Astronics has also been moving forward with a number of initiatives in China, including but not limited to its Air Esurfing arrangement; plus the opportunities that will present themselves now that China has certified the Astronics Flitestream F-310 Ku  connectivity system (which happens to power Gogo’s traditional Ku on Delta longhaul).

But like Global Eagle, Astronics doesn’t believe China is simply on an IFC fishing expedition. “We don’t have any indication of this and don’t have any additional comments,” Astronics AeroSat president Matthew Harrah tells RGN.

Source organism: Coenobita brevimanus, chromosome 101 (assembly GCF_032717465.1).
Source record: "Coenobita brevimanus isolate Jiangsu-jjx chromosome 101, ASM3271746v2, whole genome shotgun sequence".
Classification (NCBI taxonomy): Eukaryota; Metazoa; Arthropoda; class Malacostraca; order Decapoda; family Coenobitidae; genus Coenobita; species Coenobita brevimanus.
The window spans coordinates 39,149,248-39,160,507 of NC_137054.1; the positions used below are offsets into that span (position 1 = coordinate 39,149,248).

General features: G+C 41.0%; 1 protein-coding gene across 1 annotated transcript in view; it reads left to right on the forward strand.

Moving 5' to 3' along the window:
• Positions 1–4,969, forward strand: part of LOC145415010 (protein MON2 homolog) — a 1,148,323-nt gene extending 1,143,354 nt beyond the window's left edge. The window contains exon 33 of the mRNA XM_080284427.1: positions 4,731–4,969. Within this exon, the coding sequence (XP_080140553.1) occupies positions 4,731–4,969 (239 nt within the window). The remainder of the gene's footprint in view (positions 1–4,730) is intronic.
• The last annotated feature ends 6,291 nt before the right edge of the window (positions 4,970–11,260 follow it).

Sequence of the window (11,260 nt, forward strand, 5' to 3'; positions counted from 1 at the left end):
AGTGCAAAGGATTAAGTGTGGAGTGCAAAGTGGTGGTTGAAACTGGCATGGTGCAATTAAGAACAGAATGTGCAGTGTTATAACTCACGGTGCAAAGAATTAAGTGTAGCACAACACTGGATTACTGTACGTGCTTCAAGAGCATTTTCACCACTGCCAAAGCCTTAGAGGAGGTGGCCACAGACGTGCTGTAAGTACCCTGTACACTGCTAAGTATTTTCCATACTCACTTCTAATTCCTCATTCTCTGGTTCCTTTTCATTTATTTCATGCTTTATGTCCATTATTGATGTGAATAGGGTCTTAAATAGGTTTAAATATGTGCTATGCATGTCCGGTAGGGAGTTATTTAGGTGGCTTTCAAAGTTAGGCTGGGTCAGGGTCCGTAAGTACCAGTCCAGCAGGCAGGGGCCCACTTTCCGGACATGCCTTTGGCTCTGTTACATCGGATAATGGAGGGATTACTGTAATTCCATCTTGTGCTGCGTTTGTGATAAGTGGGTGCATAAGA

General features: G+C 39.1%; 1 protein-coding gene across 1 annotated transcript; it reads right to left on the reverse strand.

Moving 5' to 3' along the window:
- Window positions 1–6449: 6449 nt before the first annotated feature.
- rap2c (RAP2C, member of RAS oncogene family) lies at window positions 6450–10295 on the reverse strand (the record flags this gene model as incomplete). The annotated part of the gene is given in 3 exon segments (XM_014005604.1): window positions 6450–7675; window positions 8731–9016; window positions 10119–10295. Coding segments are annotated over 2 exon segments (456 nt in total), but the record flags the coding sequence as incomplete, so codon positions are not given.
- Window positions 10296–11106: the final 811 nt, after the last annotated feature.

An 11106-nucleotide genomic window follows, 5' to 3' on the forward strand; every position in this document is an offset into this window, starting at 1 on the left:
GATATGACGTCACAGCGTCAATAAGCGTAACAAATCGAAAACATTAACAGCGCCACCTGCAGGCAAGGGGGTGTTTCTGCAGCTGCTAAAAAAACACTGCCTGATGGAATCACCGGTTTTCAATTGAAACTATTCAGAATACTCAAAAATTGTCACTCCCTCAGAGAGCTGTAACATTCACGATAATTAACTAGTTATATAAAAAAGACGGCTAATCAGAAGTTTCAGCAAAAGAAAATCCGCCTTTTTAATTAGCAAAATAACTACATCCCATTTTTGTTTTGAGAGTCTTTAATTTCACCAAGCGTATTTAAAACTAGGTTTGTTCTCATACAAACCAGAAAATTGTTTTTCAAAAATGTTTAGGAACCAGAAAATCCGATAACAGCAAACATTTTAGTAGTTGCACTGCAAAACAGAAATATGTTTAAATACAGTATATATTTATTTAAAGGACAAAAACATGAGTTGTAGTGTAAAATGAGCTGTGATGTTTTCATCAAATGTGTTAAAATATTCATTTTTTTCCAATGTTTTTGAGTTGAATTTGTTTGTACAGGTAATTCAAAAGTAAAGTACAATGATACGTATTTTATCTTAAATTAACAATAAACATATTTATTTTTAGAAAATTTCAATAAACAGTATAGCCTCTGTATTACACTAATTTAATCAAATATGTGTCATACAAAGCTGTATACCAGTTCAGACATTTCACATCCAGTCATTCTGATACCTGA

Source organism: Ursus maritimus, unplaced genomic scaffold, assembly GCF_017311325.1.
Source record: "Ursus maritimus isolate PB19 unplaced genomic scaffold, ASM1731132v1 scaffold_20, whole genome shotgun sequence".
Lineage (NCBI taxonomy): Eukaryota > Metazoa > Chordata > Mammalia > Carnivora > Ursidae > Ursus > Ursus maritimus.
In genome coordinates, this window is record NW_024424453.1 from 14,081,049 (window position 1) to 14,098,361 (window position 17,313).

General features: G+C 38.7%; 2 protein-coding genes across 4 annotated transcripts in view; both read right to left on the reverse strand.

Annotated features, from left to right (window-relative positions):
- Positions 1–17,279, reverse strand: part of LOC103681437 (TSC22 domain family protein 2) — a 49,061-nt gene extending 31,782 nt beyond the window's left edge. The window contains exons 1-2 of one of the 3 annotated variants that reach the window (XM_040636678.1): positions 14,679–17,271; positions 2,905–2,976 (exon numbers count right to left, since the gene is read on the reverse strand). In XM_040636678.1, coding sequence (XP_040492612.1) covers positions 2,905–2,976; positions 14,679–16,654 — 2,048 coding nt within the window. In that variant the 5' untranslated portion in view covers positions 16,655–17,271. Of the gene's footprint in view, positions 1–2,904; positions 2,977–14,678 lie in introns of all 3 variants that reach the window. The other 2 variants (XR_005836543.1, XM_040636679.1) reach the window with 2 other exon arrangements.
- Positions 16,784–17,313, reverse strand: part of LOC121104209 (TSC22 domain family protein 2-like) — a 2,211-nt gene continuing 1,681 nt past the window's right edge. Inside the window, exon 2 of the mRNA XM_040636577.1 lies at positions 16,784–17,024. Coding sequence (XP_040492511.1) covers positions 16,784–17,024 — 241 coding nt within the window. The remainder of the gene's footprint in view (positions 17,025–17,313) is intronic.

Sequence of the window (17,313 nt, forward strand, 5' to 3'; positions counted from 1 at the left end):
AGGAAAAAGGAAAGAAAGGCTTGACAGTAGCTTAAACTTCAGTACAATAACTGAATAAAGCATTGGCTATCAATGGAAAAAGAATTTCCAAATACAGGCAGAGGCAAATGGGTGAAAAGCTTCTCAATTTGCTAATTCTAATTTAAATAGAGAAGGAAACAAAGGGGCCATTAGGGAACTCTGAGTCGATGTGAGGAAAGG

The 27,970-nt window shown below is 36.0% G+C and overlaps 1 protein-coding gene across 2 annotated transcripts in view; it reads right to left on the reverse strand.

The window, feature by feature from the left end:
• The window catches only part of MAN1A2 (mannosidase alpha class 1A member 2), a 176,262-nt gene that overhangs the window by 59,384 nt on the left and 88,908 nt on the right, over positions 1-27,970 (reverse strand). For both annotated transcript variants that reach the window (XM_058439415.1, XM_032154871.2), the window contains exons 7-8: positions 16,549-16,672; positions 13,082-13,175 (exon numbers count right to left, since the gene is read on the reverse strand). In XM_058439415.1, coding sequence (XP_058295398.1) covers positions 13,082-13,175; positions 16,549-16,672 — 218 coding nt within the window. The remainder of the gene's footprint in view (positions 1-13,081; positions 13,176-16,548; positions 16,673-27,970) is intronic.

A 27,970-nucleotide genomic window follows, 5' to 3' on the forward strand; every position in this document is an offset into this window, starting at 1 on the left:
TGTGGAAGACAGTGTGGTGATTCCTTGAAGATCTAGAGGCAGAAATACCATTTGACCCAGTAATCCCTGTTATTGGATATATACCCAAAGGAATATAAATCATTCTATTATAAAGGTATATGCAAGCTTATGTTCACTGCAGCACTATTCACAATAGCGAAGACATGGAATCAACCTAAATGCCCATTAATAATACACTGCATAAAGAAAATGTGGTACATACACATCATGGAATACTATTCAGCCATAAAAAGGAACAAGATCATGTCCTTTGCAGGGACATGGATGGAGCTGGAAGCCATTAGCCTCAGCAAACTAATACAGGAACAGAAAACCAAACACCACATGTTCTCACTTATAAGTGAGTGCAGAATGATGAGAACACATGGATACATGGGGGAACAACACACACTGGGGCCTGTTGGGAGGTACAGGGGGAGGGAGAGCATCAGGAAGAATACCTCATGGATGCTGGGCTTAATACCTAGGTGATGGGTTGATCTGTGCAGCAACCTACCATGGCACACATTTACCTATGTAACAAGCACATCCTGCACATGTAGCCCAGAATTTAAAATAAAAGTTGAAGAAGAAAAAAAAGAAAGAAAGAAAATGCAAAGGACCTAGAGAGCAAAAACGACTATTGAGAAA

Aircraft interiors stakeholders are similarly unperturbed about the potential risks, as RGN deputy editor John Walton discovered on the APEX and AIX Expo show floors.

“There are plenty of Chinese satellite/antenna manufacturers. There are plenty of people in that space that are very capable, they do a lot of terrestrial antenna applications and, you know, it’s not a big stretch to go to the airborne model. I think they are a little under-equipped or under-experienced about airborne applications from a regulatory standpoint more than a technical standpoint but … we certainly get approached by those groups. We’d like to do a new system, and we’d like to talk about it. We have every discussion and keep an open mind,” says Carlisle’s Behlendorf.

Yet, it’s also true that the Chinese have a lot to gain in doing the various trials.

Photo at top credited to Airbus